CLINTON, Iowa — An old river town, Clinton sits along the banks of the Mississippi River. In the late 1800s, it was known as one of the "Lumber Capitols of the World." Huge log rafts were floated down the river from northern states Wisconsin and Minnesota, cut into lumber at Clinton, then shipped to communities via the river and the railroads.
Then, manufacturing industries moved in and picked up steam.
Over the years, Clinton's economy has changed, facing declines in manufacturing and increased overseas competition. The city's population has also been continually declining.
Downtown Clinton needs work, too. In 2019, the city received a $100,000 grant from Iowa Economic Development to help redevelop some downtown buildings "to stimulate economic growth or reinvestment in the community."
Most recently, the city has turned to art. A group of high school students painted murals earlier this year, and this summer, volunteers are adding art to the streets.
"It's to get people talking, giving people something to smile about, something to spread the word that Clinton's got some cool things," said Karen Rowell, the director of the Downtown Clinton Alliance.
Volunteers are painting murals on eight crosswalks along 2nd Street in downtown. Some of the already finished crosswalks include hopscotch, cow spots, a Hawaiian sunset and an homage to Thursday night Music on the Avenue.
"I'm not a very artsy person," Hillary Burken said. "But being a dairy farmer, I can paint cow spots. So, my first crosswalk, I painted some beautiful cow spots, and now I'm painting some clouds (across the street) to go over the top of my cows."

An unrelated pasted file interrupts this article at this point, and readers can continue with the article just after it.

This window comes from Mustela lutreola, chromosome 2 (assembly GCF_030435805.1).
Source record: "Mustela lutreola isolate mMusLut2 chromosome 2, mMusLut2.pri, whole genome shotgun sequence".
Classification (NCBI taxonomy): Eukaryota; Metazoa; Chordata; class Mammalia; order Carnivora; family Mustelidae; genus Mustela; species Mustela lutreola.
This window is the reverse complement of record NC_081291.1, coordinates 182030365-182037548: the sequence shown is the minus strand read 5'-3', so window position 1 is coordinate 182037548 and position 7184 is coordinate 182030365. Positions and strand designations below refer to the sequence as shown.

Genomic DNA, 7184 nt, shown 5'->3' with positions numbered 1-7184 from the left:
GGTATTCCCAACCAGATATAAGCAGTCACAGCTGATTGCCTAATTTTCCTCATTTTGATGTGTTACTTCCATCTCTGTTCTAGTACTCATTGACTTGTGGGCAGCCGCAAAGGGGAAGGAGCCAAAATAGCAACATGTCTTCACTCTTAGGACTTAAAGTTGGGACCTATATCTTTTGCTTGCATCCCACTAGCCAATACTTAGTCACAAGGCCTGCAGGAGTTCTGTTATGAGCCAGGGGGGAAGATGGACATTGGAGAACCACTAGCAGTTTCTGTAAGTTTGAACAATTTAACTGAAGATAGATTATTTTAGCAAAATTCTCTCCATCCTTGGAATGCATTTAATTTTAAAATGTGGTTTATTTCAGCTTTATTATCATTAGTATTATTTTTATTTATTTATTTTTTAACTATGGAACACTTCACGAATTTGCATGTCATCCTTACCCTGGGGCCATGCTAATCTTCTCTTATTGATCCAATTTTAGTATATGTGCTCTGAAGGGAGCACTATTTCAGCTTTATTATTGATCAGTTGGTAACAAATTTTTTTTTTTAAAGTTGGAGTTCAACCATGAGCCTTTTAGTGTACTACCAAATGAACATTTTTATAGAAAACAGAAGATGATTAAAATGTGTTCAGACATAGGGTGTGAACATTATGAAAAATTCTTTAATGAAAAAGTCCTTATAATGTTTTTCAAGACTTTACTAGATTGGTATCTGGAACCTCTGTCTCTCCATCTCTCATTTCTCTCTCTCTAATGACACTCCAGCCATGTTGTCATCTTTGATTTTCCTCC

Burken was a student through the Synergy program at Clinton High School. Through the program, students get class credit for doing service in the community that they feel would benefit the lives of people here in Clinton.
She's looking forward to seeing what the crosswalk art adds to downtown Clinton.
"My favorite part has definitely been the people who stop, get out of their cars and say, 'Hey, I really love what you're doing. I love what you stand for with helping bring back the city of Clinton,'" Burken said. "It just is very inspiring, because being out here, standing in the middle of the road all day on the ground painting, it gets a little hot and you get tired and dehydrated."
Stacey Shirley doesn't consider herself an artist. She works for a railroad, but has found time to paint four of the new crosswalks.
"It actually brings a little bit of fun and color to the downtown," Shirley said. "It's something different. Not everybody's doing it. I thought it was a great idea that's why I was on board with it. I was like, I'll do one. Next thing you know, I'm on my fourth one."
Painting the street isn't the easiest task. Traffic is still driving over one half of the crosswalk or the rocks tend to get in the way.
"They're not quite flat grounds," Burken said. "I'm a perfectionist, so I have to make sure every little hole gets filled in. So sometimes it is hard to get the paint just perfect."
The crosswalk paint won't last forever. There are some spots where the traffic has already started to pick up the paint.
"And the snow and the plows, and I'm sure none of that's gonna make them look too pretty in the spring," Rowell said. "Next year, we'll do it all over again."
Rowell said she's hoping to expand the crosswalk murals over to 3rd Street and continue to add murals to the buildings.